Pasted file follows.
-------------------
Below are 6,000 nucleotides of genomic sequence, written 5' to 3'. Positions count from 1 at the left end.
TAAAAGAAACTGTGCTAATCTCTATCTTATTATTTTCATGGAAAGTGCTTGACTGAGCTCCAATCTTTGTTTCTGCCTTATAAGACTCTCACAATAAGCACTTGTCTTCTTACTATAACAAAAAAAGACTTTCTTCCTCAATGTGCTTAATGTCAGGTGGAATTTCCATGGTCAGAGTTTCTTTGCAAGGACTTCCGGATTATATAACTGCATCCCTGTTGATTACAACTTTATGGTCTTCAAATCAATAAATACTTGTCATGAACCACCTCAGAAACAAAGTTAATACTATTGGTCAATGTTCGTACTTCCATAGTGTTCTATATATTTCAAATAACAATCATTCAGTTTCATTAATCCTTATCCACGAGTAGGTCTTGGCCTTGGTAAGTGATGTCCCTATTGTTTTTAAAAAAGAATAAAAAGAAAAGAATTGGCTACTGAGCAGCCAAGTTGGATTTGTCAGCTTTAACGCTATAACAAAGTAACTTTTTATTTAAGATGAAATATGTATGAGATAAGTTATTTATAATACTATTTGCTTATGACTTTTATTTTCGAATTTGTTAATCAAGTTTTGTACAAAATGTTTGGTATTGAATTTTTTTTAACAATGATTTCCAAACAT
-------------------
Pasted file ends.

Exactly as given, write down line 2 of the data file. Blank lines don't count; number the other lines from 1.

TAAAAGAAACTGTGCTAATCTCTATCTTATTATTTTCATGGAAAGTGCTTGACTGAGCTCCAATCTTTGTTTCTGCCTTATAAGACTCTCACAATAAGCACTTGTCTTCTTACTATAACAAAAAAAGACTTTCTTCCTCAATGTGCTTAATGTCAGGTGGAATTTCCATGGTCAGAGTTTCTTTGCAAGGACTTCCGGATTATATAACTGCATCCCTGTTGATTACAACTTTATGGTCTTCAAATCAATAAATACTTGTCATGAACCACCTCAGAAACAAAGTTAATACTATTGGTCAATGTTCGTACTTCCATAGTGTTCTATATATTTCAAATAACAATCATTCAGTTTCATTAATCCTTATCCACGAGTAGGTCTTGGCCTTGGTAAGTGATGTCCCTATTGTTTTTAAAAAAGAATAAAAAGAAAAGAATTGGCTACTGAGCAGCCAAGTTGGATTTGTCAGCTTTAACGCTATAACAAAGTAACTTTTTATTTAAGATGAAATATGTATGAGATAAGTTATTTATAATACTATTTGCTTATGACTTTTATTTTCGAATTTGTTAATCAAGTTTTGTACAAAATGTTTGGTATTGAATTTTTTTTAACAATGATTTCCAAACAT